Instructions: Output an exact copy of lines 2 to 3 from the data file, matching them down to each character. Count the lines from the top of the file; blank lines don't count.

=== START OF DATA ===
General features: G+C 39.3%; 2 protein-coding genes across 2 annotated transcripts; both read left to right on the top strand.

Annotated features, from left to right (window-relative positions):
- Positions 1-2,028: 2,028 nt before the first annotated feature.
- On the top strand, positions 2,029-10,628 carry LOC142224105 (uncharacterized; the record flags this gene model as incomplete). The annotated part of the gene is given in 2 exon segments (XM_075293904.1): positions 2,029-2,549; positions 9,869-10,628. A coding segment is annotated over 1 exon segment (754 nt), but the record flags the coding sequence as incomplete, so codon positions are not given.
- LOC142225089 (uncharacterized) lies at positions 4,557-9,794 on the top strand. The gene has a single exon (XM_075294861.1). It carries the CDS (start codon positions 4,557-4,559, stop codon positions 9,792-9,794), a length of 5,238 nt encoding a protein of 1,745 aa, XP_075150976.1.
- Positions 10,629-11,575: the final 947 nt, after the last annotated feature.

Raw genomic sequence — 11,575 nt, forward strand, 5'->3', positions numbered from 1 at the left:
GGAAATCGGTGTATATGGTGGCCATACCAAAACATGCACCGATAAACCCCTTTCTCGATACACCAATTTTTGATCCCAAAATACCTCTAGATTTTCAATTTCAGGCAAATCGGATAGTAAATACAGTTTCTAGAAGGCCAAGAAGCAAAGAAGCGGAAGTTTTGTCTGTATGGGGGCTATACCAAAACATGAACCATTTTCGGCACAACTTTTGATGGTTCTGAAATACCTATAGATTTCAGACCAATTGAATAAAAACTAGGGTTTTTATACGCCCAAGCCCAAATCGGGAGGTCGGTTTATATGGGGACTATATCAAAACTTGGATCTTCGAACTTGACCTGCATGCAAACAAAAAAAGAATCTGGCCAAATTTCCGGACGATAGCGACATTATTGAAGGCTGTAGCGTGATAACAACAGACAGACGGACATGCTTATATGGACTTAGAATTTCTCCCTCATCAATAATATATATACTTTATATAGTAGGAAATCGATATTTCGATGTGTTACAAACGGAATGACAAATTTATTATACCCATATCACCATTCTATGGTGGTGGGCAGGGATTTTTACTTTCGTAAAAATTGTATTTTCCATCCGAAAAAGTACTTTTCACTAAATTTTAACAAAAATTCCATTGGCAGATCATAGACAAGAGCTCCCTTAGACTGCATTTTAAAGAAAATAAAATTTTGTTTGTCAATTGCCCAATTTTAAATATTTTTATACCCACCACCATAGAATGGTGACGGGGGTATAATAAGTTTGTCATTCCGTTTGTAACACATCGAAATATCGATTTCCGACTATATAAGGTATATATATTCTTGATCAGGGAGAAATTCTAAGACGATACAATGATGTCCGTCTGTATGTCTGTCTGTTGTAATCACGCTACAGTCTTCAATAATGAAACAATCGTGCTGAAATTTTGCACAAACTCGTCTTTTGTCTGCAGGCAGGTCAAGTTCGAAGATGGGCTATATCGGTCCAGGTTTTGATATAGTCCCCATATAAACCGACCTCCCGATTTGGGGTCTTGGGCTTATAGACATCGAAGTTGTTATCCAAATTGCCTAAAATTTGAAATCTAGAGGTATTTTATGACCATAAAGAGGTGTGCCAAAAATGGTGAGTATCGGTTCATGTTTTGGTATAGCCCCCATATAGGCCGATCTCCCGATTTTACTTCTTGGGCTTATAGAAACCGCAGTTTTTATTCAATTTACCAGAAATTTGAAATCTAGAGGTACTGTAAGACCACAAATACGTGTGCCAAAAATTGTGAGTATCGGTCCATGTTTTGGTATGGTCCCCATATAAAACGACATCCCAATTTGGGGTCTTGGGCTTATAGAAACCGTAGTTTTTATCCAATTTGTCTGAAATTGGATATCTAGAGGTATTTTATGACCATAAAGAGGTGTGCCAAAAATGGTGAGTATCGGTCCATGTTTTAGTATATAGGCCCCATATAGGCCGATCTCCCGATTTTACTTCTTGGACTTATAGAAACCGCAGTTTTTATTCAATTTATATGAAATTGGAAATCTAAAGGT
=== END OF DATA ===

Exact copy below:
Annotated features, from left to right (window-relative positions):
- Positions 1-2,028: 2,028 nt before the first annotated feature.